As of 1911, the Federally Aligned Baseball Leagues' Managing Commission was comprised of League President Robert Owings (representing the tie-breaking vote) and four owners (two from each Association): Tim Hillyard (Baltimore), Rich Tanner (Montreal), Jefferson Edgerton (Philadelphia) and Steve Cunningham (Boston). Three of the owners (Tanner, Edgerton & Cunningham) were in their 70s and very much conservative and what we'd today call "old school" and while Hilyard was not young (66), he was progressive in his thinking and set forth a two-pronged proposal that would radically change the way FABL did business: the addition of a draft to "fairly allocate talent" and directly affiliating the FA/CA clubs with one minor club at each level (then consisting of AAA, AA and A). Cunningham (with George Theobald whispering in his ear) was the first to get on board. Tanner and Edgerton were more reluctant, but eventually Edgerton saw the light and agreed. Hillyard wouldn't budge, but with 3 of the 4 members in favor, his nay was overridden and the measure passed. Both the amateur draft and the "farm system" were born.

1912 was a surprising season. There was one good pennant race and one not-so-good race, but the teams winning those races were among the bigger surprises. Three FABL clubs were based in cities whose name began with the letter 'B' and all three were involved in the pennant races. Boston, the one-time powerhouse that had fallen hard after manager-personnel man George Theobald sold off his expensive talent, was back in a big way, winning 97 games and the Fed pennant by a cushy 12-game margin over Pittsburgh (another former power on the rebound). In the Continental, perennial contender Baltimore was at it again (they still had both Powell Slocum & Mike Marner after all) but the shocker was the Brooklyn Kings. The Kings hadn't sniffed a pennant since their last win way back in their Border Association days in 1891 but they won the 1912 Continental flag by two games over Baltimore in a major shocker.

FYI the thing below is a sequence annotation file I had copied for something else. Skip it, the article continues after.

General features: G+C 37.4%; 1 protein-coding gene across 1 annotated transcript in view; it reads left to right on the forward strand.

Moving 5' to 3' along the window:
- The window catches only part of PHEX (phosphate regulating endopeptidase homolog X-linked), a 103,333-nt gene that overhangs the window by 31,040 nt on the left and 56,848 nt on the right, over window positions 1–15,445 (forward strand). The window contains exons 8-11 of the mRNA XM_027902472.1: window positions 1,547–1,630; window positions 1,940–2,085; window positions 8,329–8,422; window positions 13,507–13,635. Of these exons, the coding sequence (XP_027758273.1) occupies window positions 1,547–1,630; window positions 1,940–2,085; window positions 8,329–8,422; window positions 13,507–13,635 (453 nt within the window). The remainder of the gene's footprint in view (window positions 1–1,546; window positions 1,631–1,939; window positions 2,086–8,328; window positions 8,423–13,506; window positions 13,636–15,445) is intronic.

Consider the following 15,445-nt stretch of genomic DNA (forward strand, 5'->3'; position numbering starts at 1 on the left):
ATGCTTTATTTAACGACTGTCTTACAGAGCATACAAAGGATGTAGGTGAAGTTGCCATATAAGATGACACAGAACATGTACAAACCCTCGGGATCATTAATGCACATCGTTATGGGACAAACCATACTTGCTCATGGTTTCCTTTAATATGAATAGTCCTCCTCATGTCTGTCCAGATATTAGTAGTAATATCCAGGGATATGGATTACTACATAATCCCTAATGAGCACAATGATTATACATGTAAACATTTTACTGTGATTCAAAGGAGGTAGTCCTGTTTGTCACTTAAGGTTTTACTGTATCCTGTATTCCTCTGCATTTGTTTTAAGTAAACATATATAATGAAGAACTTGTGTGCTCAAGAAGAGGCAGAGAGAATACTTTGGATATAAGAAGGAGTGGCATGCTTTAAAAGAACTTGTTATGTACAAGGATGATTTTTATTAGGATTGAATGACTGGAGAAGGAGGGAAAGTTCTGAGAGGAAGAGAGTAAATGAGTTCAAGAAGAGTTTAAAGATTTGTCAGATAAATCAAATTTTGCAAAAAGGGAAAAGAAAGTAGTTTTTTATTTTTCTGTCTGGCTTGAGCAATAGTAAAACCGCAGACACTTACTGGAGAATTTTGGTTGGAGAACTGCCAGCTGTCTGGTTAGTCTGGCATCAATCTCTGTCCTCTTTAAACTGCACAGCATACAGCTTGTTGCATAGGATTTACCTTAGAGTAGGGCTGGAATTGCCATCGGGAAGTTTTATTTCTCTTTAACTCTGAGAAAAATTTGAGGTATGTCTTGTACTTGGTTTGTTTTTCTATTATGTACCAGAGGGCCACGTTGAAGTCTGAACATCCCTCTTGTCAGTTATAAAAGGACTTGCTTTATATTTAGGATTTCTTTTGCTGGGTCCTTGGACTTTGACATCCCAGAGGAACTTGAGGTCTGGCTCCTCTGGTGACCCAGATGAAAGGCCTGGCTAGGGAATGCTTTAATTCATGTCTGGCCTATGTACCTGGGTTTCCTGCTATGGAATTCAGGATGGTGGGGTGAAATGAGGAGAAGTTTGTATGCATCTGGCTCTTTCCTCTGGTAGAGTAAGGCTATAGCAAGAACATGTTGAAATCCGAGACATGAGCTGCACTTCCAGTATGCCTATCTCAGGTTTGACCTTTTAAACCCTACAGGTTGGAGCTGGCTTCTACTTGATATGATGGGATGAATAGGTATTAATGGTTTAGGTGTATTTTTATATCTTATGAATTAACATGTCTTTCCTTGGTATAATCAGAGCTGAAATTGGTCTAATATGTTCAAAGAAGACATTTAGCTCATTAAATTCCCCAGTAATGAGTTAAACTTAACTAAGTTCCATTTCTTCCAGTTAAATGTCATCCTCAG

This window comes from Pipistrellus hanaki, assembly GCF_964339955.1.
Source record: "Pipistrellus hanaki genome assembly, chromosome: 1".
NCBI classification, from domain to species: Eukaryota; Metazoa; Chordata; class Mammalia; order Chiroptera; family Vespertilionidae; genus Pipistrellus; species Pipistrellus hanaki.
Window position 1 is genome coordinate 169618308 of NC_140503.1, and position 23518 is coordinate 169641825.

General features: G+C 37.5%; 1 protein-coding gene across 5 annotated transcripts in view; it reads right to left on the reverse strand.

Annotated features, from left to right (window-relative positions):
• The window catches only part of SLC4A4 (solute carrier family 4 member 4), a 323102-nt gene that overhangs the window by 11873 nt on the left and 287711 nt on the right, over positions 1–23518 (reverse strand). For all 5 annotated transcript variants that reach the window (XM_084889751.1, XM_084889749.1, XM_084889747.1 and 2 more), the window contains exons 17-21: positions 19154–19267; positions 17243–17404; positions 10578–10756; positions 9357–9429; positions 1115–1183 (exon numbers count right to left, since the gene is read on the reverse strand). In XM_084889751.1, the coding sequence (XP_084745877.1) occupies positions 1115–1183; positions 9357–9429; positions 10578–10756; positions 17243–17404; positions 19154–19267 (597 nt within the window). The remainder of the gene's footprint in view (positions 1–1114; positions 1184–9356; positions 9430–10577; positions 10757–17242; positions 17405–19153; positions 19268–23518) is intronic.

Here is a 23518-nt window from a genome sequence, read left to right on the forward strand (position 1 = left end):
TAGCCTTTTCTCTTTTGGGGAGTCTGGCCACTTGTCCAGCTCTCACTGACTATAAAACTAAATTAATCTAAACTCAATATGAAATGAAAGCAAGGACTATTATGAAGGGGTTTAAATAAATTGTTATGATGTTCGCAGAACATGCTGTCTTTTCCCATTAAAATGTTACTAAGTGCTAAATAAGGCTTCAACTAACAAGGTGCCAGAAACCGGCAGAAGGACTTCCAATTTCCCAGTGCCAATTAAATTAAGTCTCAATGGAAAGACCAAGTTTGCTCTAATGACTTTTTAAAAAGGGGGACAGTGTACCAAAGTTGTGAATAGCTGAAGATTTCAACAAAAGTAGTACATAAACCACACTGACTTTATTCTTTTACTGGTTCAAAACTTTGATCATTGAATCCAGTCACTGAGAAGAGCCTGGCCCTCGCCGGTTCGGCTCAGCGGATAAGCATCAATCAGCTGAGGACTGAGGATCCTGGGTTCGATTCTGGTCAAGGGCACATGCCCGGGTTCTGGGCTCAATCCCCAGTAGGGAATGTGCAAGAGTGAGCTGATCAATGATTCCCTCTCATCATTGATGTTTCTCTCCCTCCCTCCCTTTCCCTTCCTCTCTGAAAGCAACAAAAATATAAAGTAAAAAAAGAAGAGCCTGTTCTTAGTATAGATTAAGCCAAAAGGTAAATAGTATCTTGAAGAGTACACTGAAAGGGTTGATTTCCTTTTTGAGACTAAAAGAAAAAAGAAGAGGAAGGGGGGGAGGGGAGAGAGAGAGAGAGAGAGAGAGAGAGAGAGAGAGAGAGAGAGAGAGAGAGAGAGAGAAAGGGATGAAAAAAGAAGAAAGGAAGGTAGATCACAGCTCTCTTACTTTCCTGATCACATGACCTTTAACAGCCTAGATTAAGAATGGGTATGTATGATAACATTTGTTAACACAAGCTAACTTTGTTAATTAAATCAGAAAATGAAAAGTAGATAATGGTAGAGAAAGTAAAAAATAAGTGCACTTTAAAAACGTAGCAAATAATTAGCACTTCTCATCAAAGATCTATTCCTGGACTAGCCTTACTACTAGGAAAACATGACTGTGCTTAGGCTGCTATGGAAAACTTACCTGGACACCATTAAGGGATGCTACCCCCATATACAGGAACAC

By 1909 what we today call the "dead ball era" was in full swing. Batting averages were down, the bunt, stolen base and hit and run were the preferred offensive tactics and pitching was king. And no team better exemplified the era than the 1909 Detroit Dynamos, who lifted the "pitching first" credo to an art form.

Powell Slocum was 23 years old and already starting his sixth year with the Baltimore Clippers when the 1910 season opened. Slocum, "the Ragland Ripper" had long-since established himself as the game's premier hitter with three straight batting titles and four straight seasons with at least 200 hits. So when he went out and put together a .400 season, few were surprised - and this being the deadball era when .400 had been topped as recently as 1903, it didn't seem like as big a deal as it turned out to be in hindsight. Unfortunately for Slocum, a fierce competitor who hated to lose, his team did rather poorly, tumbling all the way to 5th place in the standings after winning two championships in 1907-08 and finishing a close second in 1909.

1908 was a big year in Detroit. Not only did the fledgling Ford Motor Company produce the car that would make it a powerhouse (the Model T), but the long-suffering baseball fans of the city finally got a pennant from their hometown team when the Detroit Dynamos, who had finished as high as 2nd only once in their 19-year-history (and had just two 3rd-place finishes too) put together a season to remember.